Since this post is written by a guy for guys, you ladies, will have to decide if it contains anything of use to you. But for both groups, please consider using your white cane in these situations. More on that later.

I’m assuming, you’ve figured out where everything is in those public restrooms you occasionally use. But what about dealing with an unfamiliar one?

This post is the strategy I’ve worked out over many years to deal with those situations. I have and make use of my limited eyesight, but maybe a totally blind person will get something out of this as well.

As guys, we’ve learned three things about public restrooms. One, getting in and out can require multiple turns and maybe even opening additional doors. Secondly, while there’s only three fixtures in there we seek, we never know before entering where they will be. So, until a simplified, tactile sign indicating the layout is posted by the gender ID sign as you enter, it will always be a hunt and seek operation. Lastly, don’t even get me started on how many types of soap dispensers and hand drying devices there are, let alone how each operates and where they are hiding – I mean located.

Keep in mind that after doing your business, you want to easily get the heck out. Don’t laugh, I know someone who started calling for help after a frustrating 15 minutes of not finding the door. And no, it wasn’t me.

Public restrooms come in all sizes and layouts. We’ll assume in a one-person restroom, you can figure it out. In a small, narrow, shared restroom, all three fixtures might be on the same wall with the sink closest to the door.

Larger restrooms have no standard layout. But, you know what you need has to be in there somewhere. In the largest restrooms, urinals or even troughs and stalls may be in an adjoining area. Navigating these multi-space types can be the most challenging. Should you feel the need to ask for directions from a fellow occupant, having your cane in hand, will likely result in a helpful response.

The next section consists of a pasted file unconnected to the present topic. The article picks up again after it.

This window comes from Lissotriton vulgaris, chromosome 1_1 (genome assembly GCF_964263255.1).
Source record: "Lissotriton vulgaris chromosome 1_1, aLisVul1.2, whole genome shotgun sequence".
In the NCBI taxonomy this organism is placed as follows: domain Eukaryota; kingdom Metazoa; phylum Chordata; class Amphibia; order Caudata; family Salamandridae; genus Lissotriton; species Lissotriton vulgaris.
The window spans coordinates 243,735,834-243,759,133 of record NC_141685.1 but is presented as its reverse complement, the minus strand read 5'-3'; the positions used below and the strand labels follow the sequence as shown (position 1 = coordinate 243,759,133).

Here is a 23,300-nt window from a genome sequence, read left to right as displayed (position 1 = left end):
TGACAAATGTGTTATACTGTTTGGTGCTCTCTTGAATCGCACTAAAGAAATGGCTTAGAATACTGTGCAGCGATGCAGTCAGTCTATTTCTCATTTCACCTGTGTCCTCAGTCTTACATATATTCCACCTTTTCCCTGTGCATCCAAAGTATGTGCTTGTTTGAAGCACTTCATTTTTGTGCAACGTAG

For this discussion, we’ll assume you’re dealing with a large, single room facility. Your goal is to create a mental floor plan to follow when you wish to exit. This starts the moment you step from the hall through the entry door or opening. So, here goes.

Begin remembering each turn and/or secondary door through which you passed to reach the main space. Pause and notice what is immediately next to you. This is your exit landmark and remember it well. It could be a full length mirror, the end of the row of sinks, or maybe a large trash can. Remember if it is on your left when you enter, it needs to be on your right when you wish to leave.

Sorry if this is starting to sound like an episode of Mission Impossible. But if it helps you, hum the theme song as you continue your mission. Grin.

If it’s a busy place, step out of the walkway as you confirm your exit landmark. Perhaps, you can tell if you’re alone in there or not. If you’re holding your white cane, pausing a moment won’t raise any concern. I’ve even received some unsolicited useful information from another guy in there.

If the restroom is in use, helpful sounds might identify fixture locations. If you think you’ve spotted them, mark their location on your mental map. Sometimes a ceiling or wall light is located above skinks and urinal, if you can make use of that clue.

If you’re alone in there and the you’re clueless about where the urinals might be, this is where your white cane is particularly handy. Don’t rush, keep track of how you’re moving with respect to your exit landmark. Once you’ve found them and taken care of business, you’re ready for the sinks.

If you already found the sinks, great, retrace your path back to them. If the sinks aren’t yet on your mental map, running water sounds might help. Resume your search. Again, keep in mind where your exit landmark sits.

Once you’re finally at a sink, challenges still remain. You must get water to flow, soap to dispense, find and operate the hand drying device and maybe find a waste basket. I won’t try to describe the many types of such devices and possible locations. So, I hope you’ve already encountered and mastered many of them.

Now, if you were successful in creating your mental map, turn to your exit landmark, and confidently head to the exit.

While it can at times be a stressful experience, I sincerely hope you found something in this post to help you or you could share.

Thank you and happy traveling
Edward Cohen
EZ2See® Products LLC